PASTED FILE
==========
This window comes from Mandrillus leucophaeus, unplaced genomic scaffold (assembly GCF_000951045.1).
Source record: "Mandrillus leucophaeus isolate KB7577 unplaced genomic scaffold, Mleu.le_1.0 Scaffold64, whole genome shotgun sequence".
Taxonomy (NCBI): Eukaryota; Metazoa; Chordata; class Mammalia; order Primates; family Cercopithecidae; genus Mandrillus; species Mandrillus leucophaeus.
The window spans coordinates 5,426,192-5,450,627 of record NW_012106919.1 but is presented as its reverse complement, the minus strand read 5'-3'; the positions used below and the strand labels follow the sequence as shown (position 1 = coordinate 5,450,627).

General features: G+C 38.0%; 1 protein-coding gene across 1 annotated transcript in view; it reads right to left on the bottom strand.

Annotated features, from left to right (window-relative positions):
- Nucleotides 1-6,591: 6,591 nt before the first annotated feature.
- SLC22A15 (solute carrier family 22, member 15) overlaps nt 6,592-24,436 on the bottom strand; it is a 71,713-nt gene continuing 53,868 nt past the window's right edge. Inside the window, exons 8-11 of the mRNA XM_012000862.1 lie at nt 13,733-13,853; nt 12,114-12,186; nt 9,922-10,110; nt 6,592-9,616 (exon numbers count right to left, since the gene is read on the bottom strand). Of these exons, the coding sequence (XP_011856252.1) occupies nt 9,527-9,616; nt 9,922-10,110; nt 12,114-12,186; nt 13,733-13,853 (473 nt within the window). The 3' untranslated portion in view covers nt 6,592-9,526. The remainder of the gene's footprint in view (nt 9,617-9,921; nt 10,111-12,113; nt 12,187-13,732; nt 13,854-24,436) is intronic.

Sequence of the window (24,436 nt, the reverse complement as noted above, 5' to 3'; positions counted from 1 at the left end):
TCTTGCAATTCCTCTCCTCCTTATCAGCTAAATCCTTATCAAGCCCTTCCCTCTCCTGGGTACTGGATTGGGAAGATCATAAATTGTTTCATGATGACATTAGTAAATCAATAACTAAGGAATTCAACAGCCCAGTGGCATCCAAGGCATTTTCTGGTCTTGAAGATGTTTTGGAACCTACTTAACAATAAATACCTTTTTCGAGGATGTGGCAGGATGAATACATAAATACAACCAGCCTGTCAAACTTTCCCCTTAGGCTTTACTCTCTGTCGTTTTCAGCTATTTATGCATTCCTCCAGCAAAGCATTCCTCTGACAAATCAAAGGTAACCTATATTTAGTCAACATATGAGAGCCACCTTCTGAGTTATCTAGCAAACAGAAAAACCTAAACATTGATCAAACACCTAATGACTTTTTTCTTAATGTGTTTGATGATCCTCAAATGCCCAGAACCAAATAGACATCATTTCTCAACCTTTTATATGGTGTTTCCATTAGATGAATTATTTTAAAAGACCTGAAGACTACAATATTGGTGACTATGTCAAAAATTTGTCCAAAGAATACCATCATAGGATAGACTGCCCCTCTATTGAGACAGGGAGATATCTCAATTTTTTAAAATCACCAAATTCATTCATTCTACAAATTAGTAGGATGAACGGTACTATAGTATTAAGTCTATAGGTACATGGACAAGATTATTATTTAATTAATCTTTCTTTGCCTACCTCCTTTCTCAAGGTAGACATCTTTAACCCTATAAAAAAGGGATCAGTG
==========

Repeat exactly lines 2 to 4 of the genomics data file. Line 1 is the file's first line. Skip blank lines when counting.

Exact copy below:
Source record: "Mandrillus leucophaeus isolate KB7577 unplaced genomic scaffold, Mleu.le_1.0 Scaffold64, whole genome shotgun sequence".
Taxonomy (NCBI): Eukaryota; Metazoa; Chordata; class Mammalia; order Primates; family Cercopithecidae; genus Mandrillus; species Mandrillus leucophaeus.
The window spans coordinates 5,426,192-5,450,627 of record NW_012106919.1 but is presented as its reverse complement, the minus strand read 5'-3'; the positions used below and the strand labels follow the sequence as shown (position 1 = coordinate 5,450,627).